A True Currency column

This was my very first Canadian Music Week. I entered overwhelmed. I came out sharp, educated and inspired. I also am in a state of complete awe and admiration for all of the musicians, agents, promoters, producers, personalities and benefactors who were involved.

The whole thing could have been chaos for all of its parts, musicians, concerts, conferences, booths and affiliations, but these guys have been doing this event for over 30 years. It is a well-oiled, perfectly running machine.

Like an ant farm, we all play our roles in this creative game, making the process of bringing new music into the world not an unattainable luxury, but a commonplace staple, and it should be that way. Music should always be accessible.

I cannot go any further without thanking Audio Blood for letting me run up to Toronto and hungrily start throwing myself face-first into the tail end of Canadian Music Week.

I was especially motivated to attend for the Sync Summit alone; with keynote speakers like Spike Lee and Jared Smith, and conferences titled How To Get Booked For A Festival Even If Nobody Knows Your Name, you had better believe that Canadian Music Week is not just a “music festival,” so much as a big, beautiful buffet for musicians and industry insiders to network and take over the world collectively, once invaluable information has been traded off with each other.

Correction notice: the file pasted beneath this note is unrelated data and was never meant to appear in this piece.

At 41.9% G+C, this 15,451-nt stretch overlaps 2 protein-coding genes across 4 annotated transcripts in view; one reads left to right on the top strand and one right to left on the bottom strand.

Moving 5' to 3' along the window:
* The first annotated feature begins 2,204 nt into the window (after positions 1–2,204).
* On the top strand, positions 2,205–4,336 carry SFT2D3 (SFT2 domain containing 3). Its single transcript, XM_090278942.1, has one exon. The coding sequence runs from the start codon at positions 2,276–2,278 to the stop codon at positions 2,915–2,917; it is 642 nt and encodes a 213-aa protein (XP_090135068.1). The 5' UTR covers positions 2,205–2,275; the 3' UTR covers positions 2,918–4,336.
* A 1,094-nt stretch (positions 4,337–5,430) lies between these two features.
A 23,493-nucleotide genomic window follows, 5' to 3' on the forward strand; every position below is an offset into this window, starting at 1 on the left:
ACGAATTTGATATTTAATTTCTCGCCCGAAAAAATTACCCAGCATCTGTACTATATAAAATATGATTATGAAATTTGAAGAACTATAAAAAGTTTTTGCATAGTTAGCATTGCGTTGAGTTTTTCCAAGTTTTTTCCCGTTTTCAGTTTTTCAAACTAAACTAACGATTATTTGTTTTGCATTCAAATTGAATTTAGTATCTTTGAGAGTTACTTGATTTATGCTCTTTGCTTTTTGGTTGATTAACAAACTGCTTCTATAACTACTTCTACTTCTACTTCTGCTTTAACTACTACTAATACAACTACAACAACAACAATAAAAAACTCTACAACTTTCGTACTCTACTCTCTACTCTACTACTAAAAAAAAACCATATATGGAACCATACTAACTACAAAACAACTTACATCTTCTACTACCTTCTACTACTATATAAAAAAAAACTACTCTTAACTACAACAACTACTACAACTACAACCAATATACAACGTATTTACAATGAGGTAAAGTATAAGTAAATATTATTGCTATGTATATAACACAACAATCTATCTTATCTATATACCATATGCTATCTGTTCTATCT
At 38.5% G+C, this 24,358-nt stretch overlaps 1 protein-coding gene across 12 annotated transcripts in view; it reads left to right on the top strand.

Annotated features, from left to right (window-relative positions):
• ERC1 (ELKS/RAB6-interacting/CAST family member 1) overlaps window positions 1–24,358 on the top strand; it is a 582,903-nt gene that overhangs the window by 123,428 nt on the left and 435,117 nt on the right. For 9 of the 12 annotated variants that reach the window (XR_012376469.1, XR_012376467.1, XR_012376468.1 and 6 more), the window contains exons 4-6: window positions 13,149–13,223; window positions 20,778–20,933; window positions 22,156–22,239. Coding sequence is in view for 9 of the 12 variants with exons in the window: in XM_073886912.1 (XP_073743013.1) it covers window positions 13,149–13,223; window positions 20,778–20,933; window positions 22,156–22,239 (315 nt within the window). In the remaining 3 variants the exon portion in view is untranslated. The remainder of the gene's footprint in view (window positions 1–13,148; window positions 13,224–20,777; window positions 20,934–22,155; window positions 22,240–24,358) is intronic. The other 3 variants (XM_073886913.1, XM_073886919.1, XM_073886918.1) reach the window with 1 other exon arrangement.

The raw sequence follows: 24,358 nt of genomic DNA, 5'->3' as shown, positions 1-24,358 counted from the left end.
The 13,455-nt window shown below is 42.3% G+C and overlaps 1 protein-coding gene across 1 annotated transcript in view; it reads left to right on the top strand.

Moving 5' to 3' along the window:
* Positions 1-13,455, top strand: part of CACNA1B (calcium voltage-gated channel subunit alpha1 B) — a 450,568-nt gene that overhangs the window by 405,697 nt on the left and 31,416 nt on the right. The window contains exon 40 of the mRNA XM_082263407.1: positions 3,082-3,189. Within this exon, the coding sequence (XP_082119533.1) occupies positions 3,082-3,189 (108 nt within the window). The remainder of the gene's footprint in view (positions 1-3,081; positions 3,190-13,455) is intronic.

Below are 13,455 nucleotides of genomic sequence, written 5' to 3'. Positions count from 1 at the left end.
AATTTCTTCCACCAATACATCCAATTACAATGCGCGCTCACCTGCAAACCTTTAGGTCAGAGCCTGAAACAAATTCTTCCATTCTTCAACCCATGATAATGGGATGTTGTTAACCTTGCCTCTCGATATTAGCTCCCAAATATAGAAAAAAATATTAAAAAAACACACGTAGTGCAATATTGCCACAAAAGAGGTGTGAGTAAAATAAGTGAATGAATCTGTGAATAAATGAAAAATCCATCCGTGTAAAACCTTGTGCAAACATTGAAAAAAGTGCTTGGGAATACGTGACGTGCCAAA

If you’re a Canadian musician in any stage of your career, or an industry professional in any stage of your career, all I can say is getting your butt to CMW should be a vital part of your musical education.

I arrived in time for Friday’s Live Touring Summit. I was attending as both an industry professional and a working musician, so I took a lot of useful info away for both parts.

With panels boasting reps from our own local Greenland Productions, and as far away as New Zealand and Australia, Canadian Music Week, though taking place in Toronto, really opens up the rest of the world for us.

With a Mentors Café that allowed attendees to sit one-on-one with speakers and professionals, the festival was also manned by friendly, helpful staff and the Sheraton Hotel was more than welcoming – I say all this because I’ve attended at least a good fifty festivals or more and they can really be hit or miss. The miss ones kind of help you understand why Hunter Thompson would become such an abusive, savage maniac, chucking himself into a chemical tsunami. Thankfully, I didn’t need to resort to that. Not at this festival, anyway.

To capture the vastness of Canadian Music Week, I’ve broken my coverage into parts: Tune in tomorrow, same Bat Time, same Bat Channel, to read about Zoe Keating, The Gay Nineties and my critical ponderings on why Toronto beer is so expensive, yet so repulsive. (Exploitation of aforementioned event? Likely.)